COMMON DOLPHINS: It is a slender dolphin, with a shorter snout than the common coastal dolphin (Delphinus capensis). It is practically the same color as the Delphinus capensis: the dorsal zone is a dark gray tonality and it has a white ventral zone and a light gray color on the lateral areas, from the head to the tail. It measures up to 2-4 m in length, weighing up to 110 kg.
BOTTLENOSE DOLPHINS: Of the 32 species of dolphins that exist, the characteristics of the bottlenose dolphin represent the most common of the cetaceans species. They are very sociable, which allow many aspects of its life and customs to be known.
Bottlenose dolphins are the most common of the more than 30 species that exist. This is because it is usually raised in captivity, due to its sociable nature and intelligence. It has an extremely friendly behavior and is very supportive, both with members of his own species and even with humans. It feeds mainly on fish and communicates through sounds. Its scientific name is Tursiops truncatus.
FISH MOON: The moonfish (opahs) is a tetraodontiform pelagic fish of the Molidae family. It is the heaviest bone fish in the world, with an average of 1000 kg in weight and with specimens that reach more than 3 m in length and exceed 2 tons.It is a cosmopolitan species that lives in tropical and temperate waters throughout the entire planet. Its body is laterally flattened and when it extends its dorsal and ventral fins, the fish is as long as it is tall.
FLYING FISH: Its most striking feature is the size of its unusually large pectoral fins, which allow it to fly and glide over distances of more than 50 meters. The longest duration recorded was 45 seconds. Taking into account that the exocoetidae adult measures only about 30 cm, this capacity is much more significant than a simple jump out of the water. Flying fish reach speeds of 50 to 60 km / h in the air (like a horse that is not racing, at maximum gallop). These distances and speeds are possible thanks to the rapid beat of their fins (about 50 times per second). The final advantage of this mechanism is a greater possibility of escaping predators.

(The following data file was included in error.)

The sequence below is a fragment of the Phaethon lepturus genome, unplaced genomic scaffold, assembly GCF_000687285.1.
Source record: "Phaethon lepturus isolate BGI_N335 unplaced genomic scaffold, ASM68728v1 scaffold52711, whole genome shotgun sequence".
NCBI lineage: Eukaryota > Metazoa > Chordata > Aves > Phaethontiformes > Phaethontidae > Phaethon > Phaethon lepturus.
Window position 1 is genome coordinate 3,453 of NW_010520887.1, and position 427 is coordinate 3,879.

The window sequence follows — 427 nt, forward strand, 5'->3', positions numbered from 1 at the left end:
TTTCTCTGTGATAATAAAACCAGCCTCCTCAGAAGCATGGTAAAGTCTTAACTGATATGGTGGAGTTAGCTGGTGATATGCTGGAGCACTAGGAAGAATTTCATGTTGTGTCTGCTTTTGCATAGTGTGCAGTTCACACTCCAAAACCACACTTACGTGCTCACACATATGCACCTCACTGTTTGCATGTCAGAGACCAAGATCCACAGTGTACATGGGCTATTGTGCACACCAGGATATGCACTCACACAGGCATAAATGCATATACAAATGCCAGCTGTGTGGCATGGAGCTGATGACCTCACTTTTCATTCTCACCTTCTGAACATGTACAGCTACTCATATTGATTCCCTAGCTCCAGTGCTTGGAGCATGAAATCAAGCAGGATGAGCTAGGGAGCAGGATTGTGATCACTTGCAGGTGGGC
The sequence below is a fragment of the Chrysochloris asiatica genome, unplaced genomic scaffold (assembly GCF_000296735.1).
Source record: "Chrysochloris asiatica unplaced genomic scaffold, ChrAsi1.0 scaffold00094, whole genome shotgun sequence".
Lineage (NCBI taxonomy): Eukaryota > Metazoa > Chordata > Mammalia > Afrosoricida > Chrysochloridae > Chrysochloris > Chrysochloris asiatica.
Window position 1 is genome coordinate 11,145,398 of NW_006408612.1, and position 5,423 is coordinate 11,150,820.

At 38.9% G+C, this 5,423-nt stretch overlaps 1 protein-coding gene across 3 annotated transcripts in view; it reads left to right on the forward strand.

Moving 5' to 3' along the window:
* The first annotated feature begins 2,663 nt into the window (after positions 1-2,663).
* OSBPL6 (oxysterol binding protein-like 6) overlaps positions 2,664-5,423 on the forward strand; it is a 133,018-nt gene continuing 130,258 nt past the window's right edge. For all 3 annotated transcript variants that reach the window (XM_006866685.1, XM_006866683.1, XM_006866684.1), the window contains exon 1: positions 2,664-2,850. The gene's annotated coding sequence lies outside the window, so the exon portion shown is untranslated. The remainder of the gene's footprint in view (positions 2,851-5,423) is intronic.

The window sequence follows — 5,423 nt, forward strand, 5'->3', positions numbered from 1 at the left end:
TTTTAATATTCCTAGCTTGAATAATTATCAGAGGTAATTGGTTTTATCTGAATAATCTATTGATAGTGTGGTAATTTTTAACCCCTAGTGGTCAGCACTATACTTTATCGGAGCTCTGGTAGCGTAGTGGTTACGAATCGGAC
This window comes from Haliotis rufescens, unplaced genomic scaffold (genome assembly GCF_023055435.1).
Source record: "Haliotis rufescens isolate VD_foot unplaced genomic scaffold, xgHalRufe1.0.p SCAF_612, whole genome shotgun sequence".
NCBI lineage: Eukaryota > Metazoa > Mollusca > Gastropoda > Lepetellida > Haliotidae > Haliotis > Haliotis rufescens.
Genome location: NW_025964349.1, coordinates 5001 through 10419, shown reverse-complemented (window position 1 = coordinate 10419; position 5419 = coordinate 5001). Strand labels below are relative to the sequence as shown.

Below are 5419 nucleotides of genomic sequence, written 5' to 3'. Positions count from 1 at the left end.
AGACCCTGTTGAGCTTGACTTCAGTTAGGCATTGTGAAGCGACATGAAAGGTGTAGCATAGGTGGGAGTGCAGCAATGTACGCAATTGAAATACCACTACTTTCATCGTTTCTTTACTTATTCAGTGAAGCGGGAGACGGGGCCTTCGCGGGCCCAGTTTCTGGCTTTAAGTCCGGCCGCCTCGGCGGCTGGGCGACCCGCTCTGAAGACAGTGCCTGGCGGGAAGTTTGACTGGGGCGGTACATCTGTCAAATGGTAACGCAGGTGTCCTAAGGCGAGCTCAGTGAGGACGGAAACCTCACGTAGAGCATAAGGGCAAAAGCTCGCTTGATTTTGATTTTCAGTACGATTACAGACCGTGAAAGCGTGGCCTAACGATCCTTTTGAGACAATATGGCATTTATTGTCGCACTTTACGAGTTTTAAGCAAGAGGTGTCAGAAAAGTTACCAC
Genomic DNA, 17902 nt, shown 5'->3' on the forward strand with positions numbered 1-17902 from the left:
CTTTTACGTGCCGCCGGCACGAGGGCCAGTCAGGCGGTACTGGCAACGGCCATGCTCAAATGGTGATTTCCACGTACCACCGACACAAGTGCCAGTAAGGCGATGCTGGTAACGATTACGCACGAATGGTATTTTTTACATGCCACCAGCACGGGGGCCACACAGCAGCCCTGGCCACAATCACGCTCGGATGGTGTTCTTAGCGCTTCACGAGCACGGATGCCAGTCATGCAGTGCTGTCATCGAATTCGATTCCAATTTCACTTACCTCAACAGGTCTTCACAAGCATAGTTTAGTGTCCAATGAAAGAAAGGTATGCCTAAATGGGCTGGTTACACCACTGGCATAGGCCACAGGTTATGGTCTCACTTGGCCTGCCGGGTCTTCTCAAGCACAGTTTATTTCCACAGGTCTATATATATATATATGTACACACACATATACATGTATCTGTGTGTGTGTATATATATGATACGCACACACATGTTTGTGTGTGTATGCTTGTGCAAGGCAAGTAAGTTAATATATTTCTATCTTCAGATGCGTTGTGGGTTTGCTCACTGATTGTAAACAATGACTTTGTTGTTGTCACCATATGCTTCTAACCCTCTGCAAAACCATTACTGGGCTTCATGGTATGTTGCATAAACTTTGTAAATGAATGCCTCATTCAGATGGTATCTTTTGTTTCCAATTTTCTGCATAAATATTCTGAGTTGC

In some species the pelvic fins are also unusually large, and make it appear that the fish has four wings, such as the Cheilopogon exsiliens. Its eyes are flatter than those of most other fish so as to see out of the water. They live near the surface of the water and feed on plankton. Their eggs are sometimes used in Japan, especially to prepare sushi.
FIN WHALES: The fin whale (Balaenoptera physalus) is a mycetite cetacean species of the Balaenopteridae family. This animal is the second largest animal in size that exists on the planet, second only to the blue whale. It can reach a length of 27 meters.2
Its body is long and stylized, grayish brown in color, less in its lower part, which is whitish. There are two distinct subspecies: the northern rorqual, which has its habitat in the North Atlantic, and the larger Antarctic rorqual, which habitually lives in the waters of the Antarctic Ocean. It can be seen in the main oceans of the planet, from polar to tropical waters. The species is absent only from waters near the ice blocks of both poles and from certain relatively small areas, far from the open sea. Its greater density of population is found in cold and temperate waters.3 It feeds mainly on small fish that are grouped in schools, squids, crustaceans such as the mysidacea and krill.